Simulating propagation of separated wave modes in general anisotropic media,
Part II: qSwave propagators  

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Published as Geophysics, 81, no. 2, C39C52, (2016)
Simulating propagation of separated wave modes in general anisotropic media,
Part II: qSwave propagators
Jiubing Cheng^{}and Wei Kang^{}
^{}State Key Laboratory of Marine Geology,
Tongji University, Shanghai, China. Email: cjb1206@tongji.edu.cn
^{}Formerly Tongji University, Shanghai, China;
presently Schlumberger, Houston, Texas, USA. Email: wkang@slb.com
Abstract:
Shear waves, especially converted modes in multicomponent seismic data,
provide significant information that allows better delineation of
geological structures and characterization of petroleum reservoirs.
Seismic imaging and inversion based upon the elastic wave equation involve high computational
cost and many challenges in decoupling the wave modes and estimating so many model parameters.
For transversely isotropic media, shear waves can be designated as pure SH and quasiSV modes.
Through two different similarity transformations to the Christoffel equation aiming to project the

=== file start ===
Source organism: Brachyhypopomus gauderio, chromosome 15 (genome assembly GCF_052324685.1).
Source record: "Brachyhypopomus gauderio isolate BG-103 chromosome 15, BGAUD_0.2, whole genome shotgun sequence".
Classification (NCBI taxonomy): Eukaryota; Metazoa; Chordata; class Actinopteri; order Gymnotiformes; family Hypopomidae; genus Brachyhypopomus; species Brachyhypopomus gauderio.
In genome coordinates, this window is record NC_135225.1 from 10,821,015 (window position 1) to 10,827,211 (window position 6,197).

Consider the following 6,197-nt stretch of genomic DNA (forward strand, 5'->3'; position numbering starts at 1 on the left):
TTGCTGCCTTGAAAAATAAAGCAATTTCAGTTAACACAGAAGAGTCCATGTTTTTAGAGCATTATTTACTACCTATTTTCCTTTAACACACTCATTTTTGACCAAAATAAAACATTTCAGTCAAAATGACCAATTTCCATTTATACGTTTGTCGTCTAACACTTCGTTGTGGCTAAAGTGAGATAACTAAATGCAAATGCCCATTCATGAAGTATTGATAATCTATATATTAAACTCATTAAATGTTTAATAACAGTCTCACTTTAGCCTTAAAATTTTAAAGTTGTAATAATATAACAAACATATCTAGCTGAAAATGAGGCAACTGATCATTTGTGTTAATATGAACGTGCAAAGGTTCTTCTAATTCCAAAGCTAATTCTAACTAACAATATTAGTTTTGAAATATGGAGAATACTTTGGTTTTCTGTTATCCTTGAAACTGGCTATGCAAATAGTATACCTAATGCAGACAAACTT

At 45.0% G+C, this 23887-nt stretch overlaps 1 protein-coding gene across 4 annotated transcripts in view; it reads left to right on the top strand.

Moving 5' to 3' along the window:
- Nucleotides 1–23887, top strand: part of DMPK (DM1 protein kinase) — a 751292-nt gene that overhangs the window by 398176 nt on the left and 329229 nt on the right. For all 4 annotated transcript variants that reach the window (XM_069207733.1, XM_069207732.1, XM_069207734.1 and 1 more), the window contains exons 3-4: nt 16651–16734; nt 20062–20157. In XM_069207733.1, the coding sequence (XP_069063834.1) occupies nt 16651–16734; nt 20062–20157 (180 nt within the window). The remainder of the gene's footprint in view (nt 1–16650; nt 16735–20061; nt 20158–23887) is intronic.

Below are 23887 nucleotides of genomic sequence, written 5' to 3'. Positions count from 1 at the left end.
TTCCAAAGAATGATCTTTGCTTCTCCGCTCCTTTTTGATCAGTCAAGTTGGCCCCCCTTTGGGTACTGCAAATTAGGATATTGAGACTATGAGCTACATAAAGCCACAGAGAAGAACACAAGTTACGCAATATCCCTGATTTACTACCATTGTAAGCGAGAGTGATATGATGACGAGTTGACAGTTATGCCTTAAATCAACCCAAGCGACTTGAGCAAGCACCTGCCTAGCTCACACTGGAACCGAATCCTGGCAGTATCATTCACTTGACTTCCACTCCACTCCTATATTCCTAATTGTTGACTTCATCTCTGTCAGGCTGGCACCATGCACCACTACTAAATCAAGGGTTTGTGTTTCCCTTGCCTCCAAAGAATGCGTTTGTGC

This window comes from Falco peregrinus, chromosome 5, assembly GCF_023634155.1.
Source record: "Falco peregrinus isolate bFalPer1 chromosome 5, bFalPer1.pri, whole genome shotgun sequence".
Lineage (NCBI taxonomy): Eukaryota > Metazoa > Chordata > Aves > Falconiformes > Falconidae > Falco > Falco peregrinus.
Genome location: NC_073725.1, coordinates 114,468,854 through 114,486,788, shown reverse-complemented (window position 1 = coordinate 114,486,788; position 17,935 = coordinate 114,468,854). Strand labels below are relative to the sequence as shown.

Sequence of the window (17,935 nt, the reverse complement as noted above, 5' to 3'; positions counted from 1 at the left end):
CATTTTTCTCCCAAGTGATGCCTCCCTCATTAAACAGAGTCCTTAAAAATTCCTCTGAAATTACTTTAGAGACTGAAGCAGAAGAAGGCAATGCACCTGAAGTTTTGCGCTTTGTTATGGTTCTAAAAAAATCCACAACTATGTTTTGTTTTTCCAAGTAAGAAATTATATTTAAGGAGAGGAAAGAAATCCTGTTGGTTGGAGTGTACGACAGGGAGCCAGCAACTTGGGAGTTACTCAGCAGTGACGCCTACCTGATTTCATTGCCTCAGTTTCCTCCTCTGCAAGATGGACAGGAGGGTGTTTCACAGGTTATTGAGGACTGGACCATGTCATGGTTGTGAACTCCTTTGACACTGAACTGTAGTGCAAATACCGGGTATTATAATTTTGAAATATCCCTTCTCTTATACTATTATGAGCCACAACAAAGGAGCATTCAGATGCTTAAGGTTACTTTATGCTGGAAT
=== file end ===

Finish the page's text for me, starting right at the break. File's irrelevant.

vector displacement wavefields onto the isotropic references of the polarization directions,
we derive simplified secondorder systems (i.e., pseudopuremode wave equations)
for SH and qSVwaves, respectively.
The first system propagates a vector wavefield with two horizontal components, of which the summation
produces puremode scalar SHwave data,
while the second propagates a vector wavefield with a summed horizontal component and a vertical component,
of which the final summation produces a scalar field dominated by qSVwaves in energy.
The simulated SH or qSVwave has the same kinematics as its counterpart in the elastic wavefield.
As explained in our previous paper (part I), we can obtain completely separated
scalar qSVwave fields after spatial filtering the pseudopuremode qSVwave fields.
Synthetic examples demonstrate that these wave propagators provide efficient and flexible tools
for qSwave extrapolation in general transversely isotropic media.



 Simulating propagation of separated wave modes in general anisotropic media,
Part II: qSwave propagators  

Next: Introduction
Up: Reproducible Documents
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